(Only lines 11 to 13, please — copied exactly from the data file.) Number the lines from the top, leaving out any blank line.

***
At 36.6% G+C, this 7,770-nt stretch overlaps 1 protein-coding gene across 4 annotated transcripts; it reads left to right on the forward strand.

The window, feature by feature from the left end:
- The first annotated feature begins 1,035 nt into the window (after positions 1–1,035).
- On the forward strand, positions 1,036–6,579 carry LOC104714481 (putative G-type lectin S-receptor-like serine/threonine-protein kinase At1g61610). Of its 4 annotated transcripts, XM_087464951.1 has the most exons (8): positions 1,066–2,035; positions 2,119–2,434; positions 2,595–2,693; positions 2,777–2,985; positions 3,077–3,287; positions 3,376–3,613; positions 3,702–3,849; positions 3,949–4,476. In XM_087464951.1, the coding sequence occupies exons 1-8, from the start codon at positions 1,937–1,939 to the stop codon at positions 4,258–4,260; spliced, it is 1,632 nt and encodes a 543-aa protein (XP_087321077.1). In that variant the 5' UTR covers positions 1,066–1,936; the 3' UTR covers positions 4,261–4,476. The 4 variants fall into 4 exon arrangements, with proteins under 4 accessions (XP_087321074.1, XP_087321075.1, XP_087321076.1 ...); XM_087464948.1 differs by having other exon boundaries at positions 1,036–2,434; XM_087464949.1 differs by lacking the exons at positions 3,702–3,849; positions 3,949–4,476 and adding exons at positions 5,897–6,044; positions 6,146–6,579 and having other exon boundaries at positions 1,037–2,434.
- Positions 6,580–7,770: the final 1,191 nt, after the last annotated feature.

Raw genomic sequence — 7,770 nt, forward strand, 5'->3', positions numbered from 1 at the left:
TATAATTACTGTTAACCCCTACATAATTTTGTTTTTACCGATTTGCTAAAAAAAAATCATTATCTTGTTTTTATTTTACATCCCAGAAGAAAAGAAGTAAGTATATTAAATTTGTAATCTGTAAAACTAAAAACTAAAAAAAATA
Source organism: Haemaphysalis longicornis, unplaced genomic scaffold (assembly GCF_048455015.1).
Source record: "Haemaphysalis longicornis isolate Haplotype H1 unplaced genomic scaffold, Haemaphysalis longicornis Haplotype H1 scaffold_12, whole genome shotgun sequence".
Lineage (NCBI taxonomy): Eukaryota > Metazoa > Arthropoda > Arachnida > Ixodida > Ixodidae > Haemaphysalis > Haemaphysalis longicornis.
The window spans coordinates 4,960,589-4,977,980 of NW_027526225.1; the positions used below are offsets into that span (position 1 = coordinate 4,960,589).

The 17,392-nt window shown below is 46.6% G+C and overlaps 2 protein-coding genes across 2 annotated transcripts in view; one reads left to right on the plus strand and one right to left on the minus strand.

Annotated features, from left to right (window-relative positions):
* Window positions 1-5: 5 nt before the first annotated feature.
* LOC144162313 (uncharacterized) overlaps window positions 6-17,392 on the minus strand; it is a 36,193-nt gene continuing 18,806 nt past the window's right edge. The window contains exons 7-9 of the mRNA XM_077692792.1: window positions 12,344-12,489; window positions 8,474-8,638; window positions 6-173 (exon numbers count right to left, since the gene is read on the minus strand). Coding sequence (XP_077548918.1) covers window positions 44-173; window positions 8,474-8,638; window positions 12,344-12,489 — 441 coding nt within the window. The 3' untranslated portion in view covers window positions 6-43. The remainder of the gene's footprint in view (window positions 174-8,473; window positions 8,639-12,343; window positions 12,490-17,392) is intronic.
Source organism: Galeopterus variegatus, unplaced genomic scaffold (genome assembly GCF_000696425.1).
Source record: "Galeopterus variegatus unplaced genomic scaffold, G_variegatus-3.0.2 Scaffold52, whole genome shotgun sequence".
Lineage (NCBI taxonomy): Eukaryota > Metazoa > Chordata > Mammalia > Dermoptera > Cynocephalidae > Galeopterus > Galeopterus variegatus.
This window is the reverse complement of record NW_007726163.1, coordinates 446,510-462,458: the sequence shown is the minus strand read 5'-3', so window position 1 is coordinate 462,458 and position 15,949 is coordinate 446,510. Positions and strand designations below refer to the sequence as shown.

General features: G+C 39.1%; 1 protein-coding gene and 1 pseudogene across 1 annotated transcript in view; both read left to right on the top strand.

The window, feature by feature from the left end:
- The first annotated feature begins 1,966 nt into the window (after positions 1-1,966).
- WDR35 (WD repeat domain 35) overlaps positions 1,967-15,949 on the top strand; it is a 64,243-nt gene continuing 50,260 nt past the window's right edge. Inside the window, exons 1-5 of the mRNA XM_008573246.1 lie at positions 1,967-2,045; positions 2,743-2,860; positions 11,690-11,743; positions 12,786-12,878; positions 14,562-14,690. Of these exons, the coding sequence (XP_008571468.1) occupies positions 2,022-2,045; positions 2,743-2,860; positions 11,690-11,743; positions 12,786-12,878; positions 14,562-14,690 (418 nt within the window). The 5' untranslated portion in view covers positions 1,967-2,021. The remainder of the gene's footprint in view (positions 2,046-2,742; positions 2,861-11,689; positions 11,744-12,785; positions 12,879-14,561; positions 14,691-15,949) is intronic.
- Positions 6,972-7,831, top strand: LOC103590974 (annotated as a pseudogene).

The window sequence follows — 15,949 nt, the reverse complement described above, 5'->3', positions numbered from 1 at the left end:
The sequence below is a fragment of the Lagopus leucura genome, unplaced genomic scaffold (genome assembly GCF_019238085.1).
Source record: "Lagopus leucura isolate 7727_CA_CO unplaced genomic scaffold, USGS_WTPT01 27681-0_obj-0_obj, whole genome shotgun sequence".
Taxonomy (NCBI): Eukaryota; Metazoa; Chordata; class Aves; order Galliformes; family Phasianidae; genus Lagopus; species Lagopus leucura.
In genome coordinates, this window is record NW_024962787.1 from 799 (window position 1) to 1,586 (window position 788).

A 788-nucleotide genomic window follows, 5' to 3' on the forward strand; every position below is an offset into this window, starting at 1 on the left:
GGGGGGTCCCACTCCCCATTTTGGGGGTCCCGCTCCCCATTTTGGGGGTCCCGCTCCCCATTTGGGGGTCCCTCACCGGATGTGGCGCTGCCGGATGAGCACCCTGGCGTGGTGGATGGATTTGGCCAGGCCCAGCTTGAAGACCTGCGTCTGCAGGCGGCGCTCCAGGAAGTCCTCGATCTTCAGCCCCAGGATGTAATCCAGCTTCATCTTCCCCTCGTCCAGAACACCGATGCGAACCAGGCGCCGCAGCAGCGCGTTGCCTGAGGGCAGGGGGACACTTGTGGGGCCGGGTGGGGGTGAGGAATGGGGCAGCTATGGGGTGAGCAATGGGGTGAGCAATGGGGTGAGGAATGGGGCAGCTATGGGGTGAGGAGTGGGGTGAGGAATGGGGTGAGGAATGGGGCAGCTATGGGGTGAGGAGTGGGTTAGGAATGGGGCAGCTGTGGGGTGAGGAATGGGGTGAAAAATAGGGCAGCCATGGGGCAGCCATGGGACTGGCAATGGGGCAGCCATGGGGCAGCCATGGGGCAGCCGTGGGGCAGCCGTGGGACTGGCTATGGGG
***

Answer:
The window spans coordinates 4,960,589-4,977,980 of NW_027526225.1; the positions used below are offsets into that span (position 1 = coordinate 4,960,589).

The 17,392-nt window shown below is 46.6% G+C and overlaps 2 protein-coding genes across 2 annotated transcripts in view; one reads left to right on the plus strand and one right to left on the minus strand.

Annotated features, from left to right (window-relative positions):